Three NIH-funded post-doctoral positions are available for enthusiastic, driven, hard-working individuals to conduct research into the mechanisms that impact T cell function and immune regulation in Dr. Dario Vignali’ s laboratories at the University of Pittsburgh and UPMC Hillman Cancer Center.
Position #1: With the support of a new seven-year NCI R35 grant, the successful applicant will investigate the role of regulatory T cells (Tregs) within the human tumor microenvironment with the goal of understanding novel mechanisms that control their function and survival, and identifying and developing Treg-specific targets for therapeutic intervention. This project will emphasize analysis of complex mouse models and fresh samples/tissue sections from a variety of human cancers using a variety of complex system biology approaches (scRNAseq and CRISPR), several multispectral imaging approaches and other sophisticated immunological and computational techniques. The successful applicant may also be involved in the development of novel biologics for proof-of-concept therapeutic experiments in mouse models.
Position #2: With the support of a recently renewed NIH P01, the successful applicant will investigate the mechanisms that control CD4+ T cell exhaustion in mouse models of cancer. This project will emphasize use of, system biology approaches, sophisticated immunological techniques (scRNAseq and CRISPR) and novel mouse model systems. The successful applicant may also be involved in the development of novel biologics for proof-of-concept therapeutic experiments in mouse models.
Position #3: The successful applicant will work on two related projects, supported by two NIH R01 grants, that will examine perform structure-function analysis of the inhibitory receptor LAG3 and the TCR:CD3 complex using advanced single molecule microscopy techniques, a variety of signaling techniques, complex mouse models, and other sophisticated immunological techniques. The successful applicant will work with our structural biology collaborators at the University of Maryland who are applying NMR, crystallographic and cryo EM approaches in the project.
The University of Pittsburgh is an Affirmative Action/Equal Opportunity Employer and values equality of opportunity, human dignity and diversity. EOE, including disability/vets.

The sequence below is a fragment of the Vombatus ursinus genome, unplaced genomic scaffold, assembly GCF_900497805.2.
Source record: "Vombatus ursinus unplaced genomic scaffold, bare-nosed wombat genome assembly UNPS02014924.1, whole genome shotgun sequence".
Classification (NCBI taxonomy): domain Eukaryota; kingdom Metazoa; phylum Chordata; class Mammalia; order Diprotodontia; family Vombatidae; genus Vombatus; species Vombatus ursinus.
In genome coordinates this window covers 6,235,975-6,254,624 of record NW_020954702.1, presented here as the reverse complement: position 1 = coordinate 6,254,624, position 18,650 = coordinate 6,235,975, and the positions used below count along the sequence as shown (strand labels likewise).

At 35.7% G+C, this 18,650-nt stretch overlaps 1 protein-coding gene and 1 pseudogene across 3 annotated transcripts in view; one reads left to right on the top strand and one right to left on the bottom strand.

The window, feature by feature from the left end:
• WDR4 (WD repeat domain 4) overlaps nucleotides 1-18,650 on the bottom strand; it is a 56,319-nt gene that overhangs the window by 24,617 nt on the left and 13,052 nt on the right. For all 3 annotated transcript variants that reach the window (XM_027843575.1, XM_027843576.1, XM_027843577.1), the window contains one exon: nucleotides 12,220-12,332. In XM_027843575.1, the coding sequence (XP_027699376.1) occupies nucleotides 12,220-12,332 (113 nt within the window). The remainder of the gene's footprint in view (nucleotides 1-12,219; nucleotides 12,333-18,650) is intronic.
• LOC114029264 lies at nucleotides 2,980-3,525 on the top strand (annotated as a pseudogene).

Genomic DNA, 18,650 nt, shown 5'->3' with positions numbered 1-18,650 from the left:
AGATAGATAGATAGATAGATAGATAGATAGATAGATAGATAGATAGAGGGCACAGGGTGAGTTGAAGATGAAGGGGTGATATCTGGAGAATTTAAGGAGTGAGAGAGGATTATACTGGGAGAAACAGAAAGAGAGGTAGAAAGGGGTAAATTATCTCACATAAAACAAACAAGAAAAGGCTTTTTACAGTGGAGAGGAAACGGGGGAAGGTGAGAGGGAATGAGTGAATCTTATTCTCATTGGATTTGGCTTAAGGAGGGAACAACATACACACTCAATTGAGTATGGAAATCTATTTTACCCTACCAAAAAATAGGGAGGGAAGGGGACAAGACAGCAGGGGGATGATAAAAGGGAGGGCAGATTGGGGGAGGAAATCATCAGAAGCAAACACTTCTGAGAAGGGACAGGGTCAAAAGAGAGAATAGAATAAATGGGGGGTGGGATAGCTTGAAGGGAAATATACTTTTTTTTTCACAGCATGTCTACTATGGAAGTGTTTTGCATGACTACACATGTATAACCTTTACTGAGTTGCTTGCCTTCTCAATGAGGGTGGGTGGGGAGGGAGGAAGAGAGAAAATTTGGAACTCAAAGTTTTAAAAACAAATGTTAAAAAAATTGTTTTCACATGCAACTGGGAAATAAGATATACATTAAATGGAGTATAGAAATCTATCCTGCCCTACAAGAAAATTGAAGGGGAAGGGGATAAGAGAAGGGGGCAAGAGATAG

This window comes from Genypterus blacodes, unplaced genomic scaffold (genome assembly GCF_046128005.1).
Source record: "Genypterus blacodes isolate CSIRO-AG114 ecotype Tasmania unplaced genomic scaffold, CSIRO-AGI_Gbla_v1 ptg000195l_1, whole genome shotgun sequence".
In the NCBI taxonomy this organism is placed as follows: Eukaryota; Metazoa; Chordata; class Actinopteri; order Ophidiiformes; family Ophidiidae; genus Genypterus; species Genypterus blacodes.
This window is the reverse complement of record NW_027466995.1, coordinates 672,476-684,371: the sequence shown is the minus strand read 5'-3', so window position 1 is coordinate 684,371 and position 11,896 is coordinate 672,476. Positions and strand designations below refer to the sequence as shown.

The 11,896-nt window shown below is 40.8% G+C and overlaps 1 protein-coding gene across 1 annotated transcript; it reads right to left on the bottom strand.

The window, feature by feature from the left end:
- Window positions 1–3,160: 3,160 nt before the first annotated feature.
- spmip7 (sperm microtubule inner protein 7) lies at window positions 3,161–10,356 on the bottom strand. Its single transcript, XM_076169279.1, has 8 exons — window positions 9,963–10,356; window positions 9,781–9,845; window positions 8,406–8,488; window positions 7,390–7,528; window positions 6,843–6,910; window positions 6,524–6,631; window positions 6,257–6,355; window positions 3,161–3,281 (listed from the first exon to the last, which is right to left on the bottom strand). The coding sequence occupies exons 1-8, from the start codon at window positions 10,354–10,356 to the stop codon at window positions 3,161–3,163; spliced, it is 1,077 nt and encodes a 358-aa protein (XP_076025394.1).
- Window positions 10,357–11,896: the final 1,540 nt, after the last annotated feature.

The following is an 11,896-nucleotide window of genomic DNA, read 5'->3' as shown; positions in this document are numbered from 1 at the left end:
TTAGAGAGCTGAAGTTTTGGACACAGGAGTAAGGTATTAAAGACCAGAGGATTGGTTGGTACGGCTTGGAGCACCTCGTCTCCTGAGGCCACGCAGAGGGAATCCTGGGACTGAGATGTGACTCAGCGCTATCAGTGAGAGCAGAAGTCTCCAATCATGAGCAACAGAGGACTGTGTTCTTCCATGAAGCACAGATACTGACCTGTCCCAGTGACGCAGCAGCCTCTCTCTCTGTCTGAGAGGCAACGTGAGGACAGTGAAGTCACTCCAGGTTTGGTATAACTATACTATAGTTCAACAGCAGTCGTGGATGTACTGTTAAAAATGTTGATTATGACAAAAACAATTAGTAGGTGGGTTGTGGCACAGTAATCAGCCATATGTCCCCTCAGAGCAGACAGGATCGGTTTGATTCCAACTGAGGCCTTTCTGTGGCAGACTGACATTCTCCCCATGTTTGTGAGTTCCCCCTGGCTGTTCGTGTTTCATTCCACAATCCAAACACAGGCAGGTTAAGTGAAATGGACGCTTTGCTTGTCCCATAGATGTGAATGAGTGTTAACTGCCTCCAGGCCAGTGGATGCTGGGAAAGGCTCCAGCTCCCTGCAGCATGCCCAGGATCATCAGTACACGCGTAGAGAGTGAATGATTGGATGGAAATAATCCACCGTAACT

These positions will focus on gaining a mechanistic understanding and therapeutic development of pathways and processes under investigation. Candidates should have a PhD or MD/PhD (no more than 2 years post second degree), a solid understanding of basic immunology, and ideally practical experience with mouse models of disease (Positions #2 & #3) or analysis of human tumor samples (Position #1). Training grant eligible candidates (US citizens and green card holders) are strongly encouraged to apply. Candidates will also develop skills in wide variety of techniques, such as mouse models of cancer, analysis of human tumor samples, immune function assays, flow cytometry, single molecule microscopy techniques, a variety of signaling techniques, system biology approaches (scRNAseq and CRISPR), several multispectral imaging approaches, molecular biology techniques, etc. The candidate will also gain considerable experience writing manuscripts, reviews and grants along with oral presentations. Additional duties will include mouse colony management (Positions #1 & #2), training of undergraduate and graduate students, participation in department activities, presentations at lab, local and national meetings and any other assignments that the PI may request. Additional information about the Vignali Lab can be found at:
Interested candidates should send (a) a cover letter noting the position of interest listed above, a brief description of research interests and future career goals, (b) CV, and (c) contact information for three references to Barb Beatty (E-mail: Beattyb@pitt.edu).